David was born in Dumfries and grew up in Wamphray, where his mother ran the Red House Hotel, and in Lockerbie, where he went to school. He lives in Moffat and has three grown up children, who all attended Moffat Academy.
As a student, he was a councillor in Annandale and Eskdale for two years and on Dumfries and Galloway Council until 1987. He trained as a lawyer, working as a solicitor before joining BT as Group Legal Adviser for Scotland and subsequently Head of National Affairs. He was the Conservative candidate for the Dumfries Constituency in the first Scottish Parliament elections in 1999 and was elected to represent the South of Scotland Region. David asked the very first question in the newly created Parliament and chose to raise issues affecting rural schools.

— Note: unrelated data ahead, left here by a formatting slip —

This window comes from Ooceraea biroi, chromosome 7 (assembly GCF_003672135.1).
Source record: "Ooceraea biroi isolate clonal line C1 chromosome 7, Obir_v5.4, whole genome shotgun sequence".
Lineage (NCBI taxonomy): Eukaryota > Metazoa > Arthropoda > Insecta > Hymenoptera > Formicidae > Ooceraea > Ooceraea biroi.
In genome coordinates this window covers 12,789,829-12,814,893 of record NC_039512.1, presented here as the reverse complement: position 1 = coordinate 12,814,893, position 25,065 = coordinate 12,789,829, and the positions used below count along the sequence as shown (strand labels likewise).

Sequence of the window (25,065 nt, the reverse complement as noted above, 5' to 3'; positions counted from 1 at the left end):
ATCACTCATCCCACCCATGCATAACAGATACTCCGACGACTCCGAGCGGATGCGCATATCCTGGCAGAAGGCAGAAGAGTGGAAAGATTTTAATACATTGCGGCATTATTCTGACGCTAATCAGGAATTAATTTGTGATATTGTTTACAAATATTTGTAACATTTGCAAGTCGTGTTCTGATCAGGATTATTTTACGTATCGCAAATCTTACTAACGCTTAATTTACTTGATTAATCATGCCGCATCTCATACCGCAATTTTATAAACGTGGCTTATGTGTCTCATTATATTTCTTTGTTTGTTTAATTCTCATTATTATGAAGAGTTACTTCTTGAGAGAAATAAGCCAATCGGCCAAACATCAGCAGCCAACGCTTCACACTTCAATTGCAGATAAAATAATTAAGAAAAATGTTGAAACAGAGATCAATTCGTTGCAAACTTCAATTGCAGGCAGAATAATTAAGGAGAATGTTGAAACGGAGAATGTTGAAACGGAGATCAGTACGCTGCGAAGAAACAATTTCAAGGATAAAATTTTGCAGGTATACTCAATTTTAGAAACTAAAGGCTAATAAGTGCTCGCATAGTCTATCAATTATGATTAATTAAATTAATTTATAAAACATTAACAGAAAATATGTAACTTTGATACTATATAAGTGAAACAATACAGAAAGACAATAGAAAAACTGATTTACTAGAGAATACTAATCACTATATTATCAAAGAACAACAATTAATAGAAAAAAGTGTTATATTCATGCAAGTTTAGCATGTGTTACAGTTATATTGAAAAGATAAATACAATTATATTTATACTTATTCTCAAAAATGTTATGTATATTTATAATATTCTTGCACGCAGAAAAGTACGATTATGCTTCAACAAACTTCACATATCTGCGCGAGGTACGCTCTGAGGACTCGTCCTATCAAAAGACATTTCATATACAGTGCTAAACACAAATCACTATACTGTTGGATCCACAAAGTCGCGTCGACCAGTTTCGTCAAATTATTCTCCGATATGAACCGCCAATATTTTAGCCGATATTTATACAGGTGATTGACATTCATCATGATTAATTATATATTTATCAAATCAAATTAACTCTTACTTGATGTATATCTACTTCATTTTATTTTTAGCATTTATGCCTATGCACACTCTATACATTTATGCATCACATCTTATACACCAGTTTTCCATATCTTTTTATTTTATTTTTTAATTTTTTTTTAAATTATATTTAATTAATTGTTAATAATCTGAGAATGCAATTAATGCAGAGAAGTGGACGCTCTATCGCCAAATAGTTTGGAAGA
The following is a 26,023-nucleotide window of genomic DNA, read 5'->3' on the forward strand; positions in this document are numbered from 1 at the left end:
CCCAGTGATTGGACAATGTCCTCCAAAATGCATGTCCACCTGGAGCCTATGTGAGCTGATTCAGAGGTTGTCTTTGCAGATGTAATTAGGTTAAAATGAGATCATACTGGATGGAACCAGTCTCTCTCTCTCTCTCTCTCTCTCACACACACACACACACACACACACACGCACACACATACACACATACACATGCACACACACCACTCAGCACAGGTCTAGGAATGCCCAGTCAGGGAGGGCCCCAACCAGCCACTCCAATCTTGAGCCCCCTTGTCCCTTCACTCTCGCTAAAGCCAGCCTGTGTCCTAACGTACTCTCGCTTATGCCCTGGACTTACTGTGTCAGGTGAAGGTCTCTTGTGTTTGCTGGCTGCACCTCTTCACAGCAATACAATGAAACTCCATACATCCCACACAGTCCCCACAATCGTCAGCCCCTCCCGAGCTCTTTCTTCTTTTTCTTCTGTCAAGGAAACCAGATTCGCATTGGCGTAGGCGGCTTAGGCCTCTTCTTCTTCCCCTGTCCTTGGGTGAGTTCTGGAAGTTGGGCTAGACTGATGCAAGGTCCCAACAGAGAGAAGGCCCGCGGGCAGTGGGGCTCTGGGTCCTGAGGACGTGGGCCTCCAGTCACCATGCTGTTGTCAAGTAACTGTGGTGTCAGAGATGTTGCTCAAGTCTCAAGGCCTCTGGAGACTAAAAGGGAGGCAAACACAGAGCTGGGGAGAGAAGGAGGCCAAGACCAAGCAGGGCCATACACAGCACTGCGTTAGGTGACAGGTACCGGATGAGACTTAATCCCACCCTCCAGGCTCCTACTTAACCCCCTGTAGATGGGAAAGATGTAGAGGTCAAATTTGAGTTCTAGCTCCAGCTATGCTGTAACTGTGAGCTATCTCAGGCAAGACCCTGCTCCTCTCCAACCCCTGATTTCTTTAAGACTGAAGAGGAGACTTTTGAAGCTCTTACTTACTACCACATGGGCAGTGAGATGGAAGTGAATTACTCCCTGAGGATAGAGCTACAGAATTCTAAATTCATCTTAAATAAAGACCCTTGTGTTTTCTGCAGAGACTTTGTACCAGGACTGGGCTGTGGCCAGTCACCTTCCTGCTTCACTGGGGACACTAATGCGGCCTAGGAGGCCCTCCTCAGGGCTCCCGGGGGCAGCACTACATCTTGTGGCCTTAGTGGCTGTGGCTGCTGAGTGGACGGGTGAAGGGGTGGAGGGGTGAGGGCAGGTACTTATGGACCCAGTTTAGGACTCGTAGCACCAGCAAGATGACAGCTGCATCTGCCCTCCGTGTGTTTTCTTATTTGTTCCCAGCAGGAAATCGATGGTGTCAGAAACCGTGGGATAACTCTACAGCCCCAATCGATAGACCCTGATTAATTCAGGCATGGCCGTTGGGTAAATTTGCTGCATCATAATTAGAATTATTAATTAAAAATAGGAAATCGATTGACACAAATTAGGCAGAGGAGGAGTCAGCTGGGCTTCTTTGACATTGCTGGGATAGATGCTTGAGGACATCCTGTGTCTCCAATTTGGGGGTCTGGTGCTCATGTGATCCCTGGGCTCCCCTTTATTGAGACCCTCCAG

He served as an MSP until he was first elected for Dumfriesshire, Clydesdale and Tweeddale at Westminster in 2005. A well-known community campaigner, David has led a number of successful campaigns including improving train services at Lockerbie Station and has spoken out on regeneration of rural areas, road improvements and better broadband and mobile phone reception. Since first being elected David has held over 1000 advice surgeries including an annual surgery tour. David played a key role in negotiating the Edinburgh Agreement, which set out the terms that enabled the independence referendum to take place. David remains actively involved in a number of community groups and charitable organisations, recently becoming a Dementia Friend.
From 2015 to 2019, David was honoured to serve in both David Cameron’s and Theresa May’s Cabinets as Secretary of State of Scotland. As Secretary of State he oversaw the implementation of Growth Deals worth over £1.3bn to Scotland, while continually making the case for the Union and Scotland’s place in it.
David remains committed to safe-guarding Scotland’s place in the United Kingdom and standing up for his constituents across Dumfriesshire, Clydesdale, and Tweeddale and is delighted to be re-elected for a fifth time after the December 2019 General Election.